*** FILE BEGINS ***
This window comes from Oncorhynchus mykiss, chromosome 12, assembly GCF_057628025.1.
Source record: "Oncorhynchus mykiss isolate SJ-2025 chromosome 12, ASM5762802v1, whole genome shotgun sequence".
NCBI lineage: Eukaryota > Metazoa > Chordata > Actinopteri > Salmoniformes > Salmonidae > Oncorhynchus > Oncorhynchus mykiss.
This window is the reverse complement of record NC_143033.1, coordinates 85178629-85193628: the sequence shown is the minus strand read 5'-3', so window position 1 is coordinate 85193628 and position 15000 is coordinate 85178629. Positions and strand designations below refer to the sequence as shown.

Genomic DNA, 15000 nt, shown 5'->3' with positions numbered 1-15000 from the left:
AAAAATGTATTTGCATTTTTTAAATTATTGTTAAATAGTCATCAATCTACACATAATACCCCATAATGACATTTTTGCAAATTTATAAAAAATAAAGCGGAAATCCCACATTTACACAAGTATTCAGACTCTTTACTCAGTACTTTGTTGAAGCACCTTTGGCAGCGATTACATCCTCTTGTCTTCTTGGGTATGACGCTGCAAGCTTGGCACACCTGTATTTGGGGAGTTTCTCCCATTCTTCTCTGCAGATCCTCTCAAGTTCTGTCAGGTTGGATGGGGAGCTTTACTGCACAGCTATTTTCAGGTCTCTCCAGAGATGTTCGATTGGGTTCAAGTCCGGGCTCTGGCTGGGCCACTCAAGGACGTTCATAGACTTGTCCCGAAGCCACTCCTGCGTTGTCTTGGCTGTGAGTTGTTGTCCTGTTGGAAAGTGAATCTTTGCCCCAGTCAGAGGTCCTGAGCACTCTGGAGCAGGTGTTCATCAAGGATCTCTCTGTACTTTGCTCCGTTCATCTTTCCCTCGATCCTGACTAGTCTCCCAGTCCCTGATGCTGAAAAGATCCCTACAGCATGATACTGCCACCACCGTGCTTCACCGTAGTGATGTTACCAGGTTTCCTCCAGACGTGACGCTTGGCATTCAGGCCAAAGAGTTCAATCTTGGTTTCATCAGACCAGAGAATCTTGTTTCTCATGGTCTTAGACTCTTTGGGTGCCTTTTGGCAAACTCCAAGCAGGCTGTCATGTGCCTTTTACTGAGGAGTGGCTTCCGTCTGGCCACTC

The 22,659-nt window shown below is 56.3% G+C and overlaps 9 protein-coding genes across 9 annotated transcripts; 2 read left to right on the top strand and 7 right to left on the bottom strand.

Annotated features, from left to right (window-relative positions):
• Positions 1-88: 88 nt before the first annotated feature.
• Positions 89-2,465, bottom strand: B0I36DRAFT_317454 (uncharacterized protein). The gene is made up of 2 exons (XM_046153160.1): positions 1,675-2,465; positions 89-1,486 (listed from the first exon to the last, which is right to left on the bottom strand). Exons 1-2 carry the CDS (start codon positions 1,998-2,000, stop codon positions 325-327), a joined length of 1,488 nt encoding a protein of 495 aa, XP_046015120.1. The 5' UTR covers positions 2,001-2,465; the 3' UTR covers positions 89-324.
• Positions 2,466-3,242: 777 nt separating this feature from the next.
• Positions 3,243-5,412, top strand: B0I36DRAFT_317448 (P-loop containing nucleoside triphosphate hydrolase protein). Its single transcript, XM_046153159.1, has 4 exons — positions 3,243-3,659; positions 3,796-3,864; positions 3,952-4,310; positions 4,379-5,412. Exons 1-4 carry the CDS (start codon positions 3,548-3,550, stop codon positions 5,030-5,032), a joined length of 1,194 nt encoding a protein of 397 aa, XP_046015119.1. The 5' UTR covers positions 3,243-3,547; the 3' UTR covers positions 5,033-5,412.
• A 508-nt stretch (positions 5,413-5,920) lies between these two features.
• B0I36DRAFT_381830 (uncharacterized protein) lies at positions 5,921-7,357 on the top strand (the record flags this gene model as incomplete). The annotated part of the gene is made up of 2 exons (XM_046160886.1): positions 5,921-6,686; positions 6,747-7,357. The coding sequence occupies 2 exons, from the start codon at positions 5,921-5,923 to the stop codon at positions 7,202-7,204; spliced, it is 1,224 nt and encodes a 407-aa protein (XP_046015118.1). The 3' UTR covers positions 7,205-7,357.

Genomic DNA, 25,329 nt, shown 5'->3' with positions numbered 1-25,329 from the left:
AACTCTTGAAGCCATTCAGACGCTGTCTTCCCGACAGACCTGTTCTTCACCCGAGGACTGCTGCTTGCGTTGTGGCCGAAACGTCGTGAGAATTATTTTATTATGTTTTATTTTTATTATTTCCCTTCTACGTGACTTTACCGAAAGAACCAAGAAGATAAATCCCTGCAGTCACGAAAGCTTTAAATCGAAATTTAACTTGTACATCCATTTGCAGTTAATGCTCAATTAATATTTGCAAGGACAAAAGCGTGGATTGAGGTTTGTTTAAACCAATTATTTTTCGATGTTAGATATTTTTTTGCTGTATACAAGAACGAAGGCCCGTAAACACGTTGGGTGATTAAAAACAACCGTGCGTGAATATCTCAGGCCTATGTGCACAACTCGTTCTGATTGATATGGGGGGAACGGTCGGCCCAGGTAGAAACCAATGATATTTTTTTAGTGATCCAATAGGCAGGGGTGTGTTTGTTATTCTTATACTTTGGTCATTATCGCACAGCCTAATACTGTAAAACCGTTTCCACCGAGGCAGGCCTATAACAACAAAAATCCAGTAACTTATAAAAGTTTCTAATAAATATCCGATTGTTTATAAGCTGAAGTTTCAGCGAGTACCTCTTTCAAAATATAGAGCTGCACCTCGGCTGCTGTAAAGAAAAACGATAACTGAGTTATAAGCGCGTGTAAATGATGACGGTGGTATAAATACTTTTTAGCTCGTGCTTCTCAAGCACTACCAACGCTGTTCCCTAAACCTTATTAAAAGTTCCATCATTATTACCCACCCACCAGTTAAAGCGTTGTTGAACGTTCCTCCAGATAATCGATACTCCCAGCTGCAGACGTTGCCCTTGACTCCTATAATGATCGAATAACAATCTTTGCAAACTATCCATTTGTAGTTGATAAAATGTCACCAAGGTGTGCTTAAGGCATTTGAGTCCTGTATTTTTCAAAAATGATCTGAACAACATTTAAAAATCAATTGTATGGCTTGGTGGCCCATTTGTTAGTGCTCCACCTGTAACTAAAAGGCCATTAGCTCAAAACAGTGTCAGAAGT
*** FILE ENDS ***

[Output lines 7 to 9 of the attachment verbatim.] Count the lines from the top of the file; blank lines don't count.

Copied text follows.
The 22,659-nt window shown below is 56.3% G+C and overlaps 9 protein-coding genes across 9 annotated transcripts; 2 read left to right on the top strand and 7 right to left on the bottom strand.

Annotated features, from left to right (window-relative positions):
• Positions 1-88: 88 nt before the first annotated feature.